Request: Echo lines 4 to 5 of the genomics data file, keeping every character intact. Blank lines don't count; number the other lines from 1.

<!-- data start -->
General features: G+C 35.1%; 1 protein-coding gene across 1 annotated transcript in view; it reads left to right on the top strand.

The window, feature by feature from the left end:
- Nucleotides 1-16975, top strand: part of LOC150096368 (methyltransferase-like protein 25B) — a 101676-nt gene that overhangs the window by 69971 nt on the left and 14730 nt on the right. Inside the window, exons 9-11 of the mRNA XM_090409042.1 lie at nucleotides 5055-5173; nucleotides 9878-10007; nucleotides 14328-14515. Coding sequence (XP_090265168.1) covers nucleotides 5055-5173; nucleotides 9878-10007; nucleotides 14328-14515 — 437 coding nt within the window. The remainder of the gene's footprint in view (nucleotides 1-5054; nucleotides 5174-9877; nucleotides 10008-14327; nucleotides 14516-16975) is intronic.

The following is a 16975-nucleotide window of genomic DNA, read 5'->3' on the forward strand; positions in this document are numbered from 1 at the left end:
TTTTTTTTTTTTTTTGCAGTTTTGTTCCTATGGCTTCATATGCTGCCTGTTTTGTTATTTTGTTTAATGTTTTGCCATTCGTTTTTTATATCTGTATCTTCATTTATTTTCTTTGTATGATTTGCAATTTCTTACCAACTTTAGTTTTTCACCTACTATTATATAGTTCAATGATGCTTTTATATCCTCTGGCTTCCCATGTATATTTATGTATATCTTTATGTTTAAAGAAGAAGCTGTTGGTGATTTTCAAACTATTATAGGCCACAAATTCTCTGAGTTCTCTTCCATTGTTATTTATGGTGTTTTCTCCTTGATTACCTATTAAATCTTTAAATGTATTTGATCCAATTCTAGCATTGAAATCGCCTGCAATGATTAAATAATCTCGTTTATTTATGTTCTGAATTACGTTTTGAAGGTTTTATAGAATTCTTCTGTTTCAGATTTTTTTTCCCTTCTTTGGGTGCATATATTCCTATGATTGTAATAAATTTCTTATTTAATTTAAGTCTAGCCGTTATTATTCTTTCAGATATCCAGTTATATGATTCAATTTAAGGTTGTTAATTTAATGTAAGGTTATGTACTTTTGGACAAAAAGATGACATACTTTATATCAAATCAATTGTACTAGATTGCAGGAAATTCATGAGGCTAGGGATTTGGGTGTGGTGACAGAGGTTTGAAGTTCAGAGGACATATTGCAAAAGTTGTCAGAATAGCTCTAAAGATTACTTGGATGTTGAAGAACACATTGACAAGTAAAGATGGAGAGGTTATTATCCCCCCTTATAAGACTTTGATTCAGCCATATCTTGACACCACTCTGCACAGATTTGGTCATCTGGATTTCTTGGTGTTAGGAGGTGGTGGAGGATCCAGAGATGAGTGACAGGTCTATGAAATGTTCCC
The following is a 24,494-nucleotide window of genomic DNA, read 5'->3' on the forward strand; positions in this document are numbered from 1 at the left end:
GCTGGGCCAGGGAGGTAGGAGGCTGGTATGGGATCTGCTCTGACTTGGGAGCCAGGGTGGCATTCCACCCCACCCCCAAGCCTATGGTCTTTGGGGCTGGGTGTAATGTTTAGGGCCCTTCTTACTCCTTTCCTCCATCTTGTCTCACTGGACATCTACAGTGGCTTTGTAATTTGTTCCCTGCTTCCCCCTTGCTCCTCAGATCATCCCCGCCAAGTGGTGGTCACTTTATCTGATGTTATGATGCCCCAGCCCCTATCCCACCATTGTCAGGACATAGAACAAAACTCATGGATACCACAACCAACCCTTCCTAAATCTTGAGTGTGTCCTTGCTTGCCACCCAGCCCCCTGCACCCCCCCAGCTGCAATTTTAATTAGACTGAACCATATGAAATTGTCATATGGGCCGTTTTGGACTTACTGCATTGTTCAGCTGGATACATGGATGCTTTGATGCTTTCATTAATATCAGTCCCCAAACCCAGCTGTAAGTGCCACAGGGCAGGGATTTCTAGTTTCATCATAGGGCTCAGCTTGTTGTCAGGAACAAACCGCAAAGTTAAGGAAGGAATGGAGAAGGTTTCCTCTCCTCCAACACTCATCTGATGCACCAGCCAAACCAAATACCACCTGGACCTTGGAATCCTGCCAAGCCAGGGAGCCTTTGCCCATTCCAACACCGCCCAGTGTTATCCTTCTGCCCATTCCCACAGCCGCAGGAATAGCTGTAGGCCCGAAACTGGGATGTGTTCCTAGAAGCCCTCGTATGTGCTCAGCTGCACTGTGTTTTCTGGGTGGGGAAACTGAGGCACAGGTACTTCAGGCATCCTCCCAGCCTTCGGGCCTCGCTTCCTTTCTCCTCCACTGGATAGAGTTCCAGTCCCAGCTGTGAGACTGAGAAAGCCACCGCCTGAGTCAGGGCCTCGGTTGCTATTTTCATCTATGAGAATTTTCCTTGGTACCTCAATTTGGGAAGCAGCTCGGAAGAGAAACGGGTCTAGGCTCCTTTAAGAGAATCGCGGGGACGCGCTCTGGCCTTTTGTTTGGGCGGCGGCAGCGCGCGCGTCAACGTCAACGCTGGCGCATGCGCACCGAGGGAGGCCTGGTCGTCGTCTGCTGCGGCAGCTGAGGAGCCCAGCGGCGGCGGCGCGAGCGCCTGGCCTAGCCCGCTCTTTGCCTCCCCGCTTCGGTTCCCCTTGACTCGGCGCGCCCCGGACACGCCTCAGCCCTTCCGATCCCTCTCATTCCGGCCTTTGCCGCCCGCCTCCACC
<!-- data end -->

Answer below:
The following is a 16975-nucleotide window of genomic DNA, read 5'->3' on the forward strand; positions in this document are numbered from 1 at the left end:
TTTTTTTTTTTTTTTGCAGTTTTGTTCCTATGGCTTCATATGCTGCCTGTTTTGTTATTTTGTTTAATGTTTTGCCATTCGTTTTTTATATCTGTATCTTCATTTATTTTCTTTGTATGATTTGCAATTTCTTACCAACTTTAGTTTTTCACCTACTATTATATAGTTCAATGATGCTTTTATATCCTCTGGCTTCCCATGTATATTTATGTATATCTTTATGTTTAAAGAAGAAGCTGTTGGTGATTTTCAAACTATTATAGGCCACAAATTCTCTGAGTTCTCTTCCATTGTTATTTATGGTGTTTTCTCCTTGATTACCTATTAAATCTTTAAATGTATTTGATCCAATTCTAGCATTGAAATCGCCTGCAATGATTAAATAATCTCGTTTATTTATGTTCTGAATTACGTTTTGAAGGTTTTATAGAATTCTTCTGTTTCAGATTTTTTTTCCCTTCTTTGGGTGCATATATTCCTATGATTGTAATAAATTTCTTATTTAATTTAAGTCTAGCCGTTATTATTCTTTCAGATATCCAGTTATATGATTCAATTTAAGGTTGTTAATTTAATGTAAGGTTATGTACTTTTGGACAAAAAGATGACATACTTTATATCAAATCAATTGTACTAGATTGCAGGAAATTCATGAGGCTAGGGATTTGGGTGTGGTGACAGAGGTTTGAAGTTCAGAGGACATATTGCAAAAGTTGTCAGAATAGCTCTAAAGATTACTTGGATGTTGAAGAACACATTGACAAGTAAAGATGGAGAGGTTATTATCCCCCCTTATAAGACTTTGATTCAGCCATATCTTGACACCACTCTGCACAGATTTGGTCATCTGGATTTCTTGGTGTTAGGAGGTGGTGGAGGATCCAGAGATGAGTGACAGGTCTATGAAATGTTCCC